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by Lothar Flatz
Updated: 8 hours 15 min ago

Comment on Index Rebuild: Magic or Voodoo? by Andrew Sayer

Thu, 2017-02-16 12:07

Is this the sort of column that gets inserted into not-null as a flag that some task needs to be run against it? The task would then set this column to null to mark it as processed. If you had a big batch to run, or the task hadn’t run in some time (looking at your 41K buffers, that must be quite a lot of rows!) then the index would have grown – setting the column back to null isn’t going to shrink it again on it’s own but will mean the index can shrink if asked to.

The same sort of thing happens with AQ tables, except the rows get deleted (although that can some time after processing)

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Comment on SOLUTION: A Strange Condition in the Where Clause by lotharflatz

Tue, 2016-05-31 13:18

Hi Martin,

thanks. Good Point. Just hard to find the right name for the column. I will use Mohamed’s “DDL optimized” column instead.

Lothar

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Comment on SOLUTION: A Strange Condition in the Where Clause by Martin Preiss

Tue, 2016-05-31 11:14

Lothar,
a nice example and certainly a feature with interesting (and sometimes strange) effects. But I am not sure if I would use the term “virtual” in this context since – if my memory serves me well – the column is technically not a virtual column. Though I would certainly agree that storing the defaults only in the dictionary for rows that have been there before the addition of the column makes these values somehow virtual. Mohamed Houri has written an instructive OTN article containing some additional details: http://www.oracle.com/technetwork/articles/database/ddl-optimizaton-in-odb12c-2331068.html.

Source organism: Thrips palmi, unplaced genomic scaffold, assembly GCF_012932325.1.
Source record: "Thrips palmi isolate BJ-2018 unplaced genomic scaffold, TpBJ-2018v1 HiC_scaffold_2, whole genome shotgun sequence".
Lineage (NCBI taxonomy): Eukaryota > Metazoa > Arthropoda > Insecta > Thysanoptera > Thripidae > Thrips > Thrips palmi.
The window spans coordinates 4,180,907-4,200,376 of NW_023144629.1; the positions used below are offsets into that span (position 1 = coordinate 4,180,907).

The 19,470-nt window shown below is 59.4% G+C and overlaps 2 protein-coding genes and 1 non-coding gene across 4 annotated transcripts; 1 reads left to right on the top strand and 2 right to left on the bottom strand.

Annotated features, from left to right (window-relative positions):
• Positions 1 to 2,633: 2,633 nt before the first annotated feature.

Regards
Martin

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Comment on The Collection in The Collection by lotharflatz

Mon, 2015-11-23 21:32

Hi Bryn,
thanks for replying. You are raising an important point here by suggesting to do the join in SQL rather than in PL/SQL. However as I wrote I wanted two loops rather than one. In your solution you are replacing the other loop with an IF checking for the change of the department number. I was aiming for the employees nested as a collection in the departments. Well, and You don’t need to bother to limit the bulk collect. (You can, if you like).

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Comment on The Collection in The Collection by Bryn

Mon, 2015-11-23 19:07

I had to tidy up the example to impose proper style (like adding “order by”) and to make it do something:

declare
cursor c1 is
select d.Deptno, d.Dname from Dept d order by d.Deptno;
cursor c2 (Deptno Dept.Deptno%type) is
select e.Empno, e.Ename from Emp e where e.Deptno = c2.Deptno order by e.Empno;
begin
for r1 in c1 loop
DBMS_Output.Put_Line(Chr(10)||r1.Deptno||’ ‘||r1.Dname);
for r2 in c2(r1.Deptno) loop
DBMS_Output.Put_Line(‘ ‘||r2.Empno||’ ‘||r2.Ename);